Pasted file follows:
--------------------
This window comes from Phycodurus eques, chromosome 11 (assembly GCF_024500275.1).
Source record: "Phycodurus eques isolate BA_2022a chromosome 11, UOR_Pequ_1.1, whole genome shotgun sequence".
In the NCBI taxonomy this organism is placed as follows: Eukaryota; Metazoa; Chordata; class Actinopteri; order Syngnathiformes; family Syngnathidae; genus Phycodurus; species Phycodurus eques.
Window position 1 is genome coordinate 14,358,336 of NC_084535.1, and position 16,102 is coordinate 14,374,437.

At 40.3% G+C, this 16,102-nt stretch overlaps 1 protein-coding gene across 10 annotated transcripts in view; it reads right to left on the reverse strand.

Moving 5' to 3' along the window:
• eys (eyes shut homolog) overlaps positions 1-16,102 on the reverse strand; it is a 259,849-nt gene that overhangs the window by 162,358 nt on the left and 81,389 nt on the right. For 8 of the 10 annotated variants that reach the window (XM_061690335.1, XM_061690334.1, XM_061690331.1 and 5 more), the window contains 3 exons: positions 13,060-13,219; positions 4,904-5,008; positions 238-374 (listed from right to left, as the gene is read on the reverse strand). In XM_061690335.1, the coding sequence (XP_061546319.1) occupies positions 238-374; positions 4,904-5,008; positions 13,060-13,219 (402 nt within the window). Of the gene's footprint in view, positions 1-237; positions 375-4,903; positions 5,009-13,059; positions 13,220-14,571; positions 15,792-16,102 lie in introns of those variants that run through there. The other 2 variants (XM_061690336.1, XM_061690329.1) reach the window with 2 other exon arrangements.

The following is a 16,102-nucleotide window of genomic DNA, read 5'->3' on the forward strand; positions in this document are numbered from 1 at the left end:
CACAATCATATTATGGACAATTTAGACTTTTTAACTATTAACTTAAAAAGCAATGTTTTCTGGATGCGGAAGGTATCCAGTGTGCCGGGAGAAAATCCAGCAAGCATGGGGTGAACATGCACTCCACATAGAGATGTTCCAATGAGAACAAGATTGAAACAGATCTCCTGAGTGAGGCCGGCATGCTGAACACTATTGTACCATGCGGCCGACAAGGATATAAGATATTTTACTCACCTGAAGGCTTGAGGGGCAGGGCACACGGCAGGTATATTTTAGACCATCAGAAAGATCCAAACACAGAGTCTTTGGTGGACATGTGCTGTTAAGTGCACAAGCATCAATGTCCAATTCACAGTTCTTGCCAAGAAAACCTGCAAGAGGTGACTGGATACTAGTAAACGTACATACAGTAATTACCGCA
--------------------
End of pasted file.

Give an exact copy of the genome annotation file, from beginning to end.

This window comes from Phycodurus eques, chromosome 11 (assembly GCF_024500275.1).
Source record: "Phycodurus eques isolate BA_2022a chromosome 11, UOR_Pequ_1.1, whole genome shotgun sequence".
In the NCBI taxonomy this organism is placed as follows: Eukaryota; Metazoa; Chordata; class Actinopteri; order Syngnathiformes; family Syngnathidae; genus Phycodurus; species Phycodurus eques.
Window position 1 is genome coordinate 14,358,336 of NC_084535.1, and position 16,102 is coordinate 14,374,437.

At 40.3% G+C, this 16,102-nt stretch overlaps 1 protein-coding gene across 10 annotated transcripts in view; it reads right to left on the reverse strand.

Moving 5' to 3' along the window:
• eys (eyes shut homolog) overlaps positions 1-16,102 on the reverse strand; it is a 259,849-nt gene that overhangs the window by 162,358 nt on the left and 81,389 nt on the right. For 8 of the 10 annotated variants that reach the window (XM_061690335.1, XM_061690334.1, XM_061690331.1 and 5 more), the window contains 3 exons: positions 13,060-13,219; positions 4,904-5,008; positions 238-374 (listed from right to left, as the gene is read on the reverse strand). In XM_061690335.1, the coding sequence (XP_061546319.1) occupies positions 238-374; positions 4,904-5,008; positions 13,060-13,219 (402 nt within the window). Of the gene's footprint in view, positions 1-237; positions 375-4,903; positions 5,009-13,059; positions 13,220-14,571; positions 15,792-16,102 lie in introns of those variants that run through there. The other 2 variants (XM_061690336.1, XM_061690329.1) reach the window with 2 other exon arrangements.

The following is a 16,102-nucleotide window of genomic DNA, read 5'->3' on the forward strand; positions in this document are numbered from 1 at the left end:
CACAATCATATTATGGACAATTTAGACTTTTTAACTATTAACTTAAAAAGCAATGTTTTCTGGATGCGGAAGGTATCCAGTGTGCCGGGAGAAAATCCAGCAAGCATGGGGTGAACATGCACTCCACATAGAGATGTTCCAATGAGAACAAGATTGAAACAGATCTCCTGAGTGAGGCCGGCATGCTGAACACTATTGTACCATGCGGCCGACAAGGATATAAGATATTTTACTCACCTGAAGGCTTGAGGGGCAGGGCACACGGCAGGTATATTTTAGACCATCAGAAAGATCCAAACACAGAGTCTTTGGTGGACATGTGCTGTTAAGTGCACAAGCATCAATGTCCAATTCACAGTTCTTGCCAAGAAAACCTGCAAGAGGTGACTGGATACTAGTAAACGTACATACAGTAATTACCGCA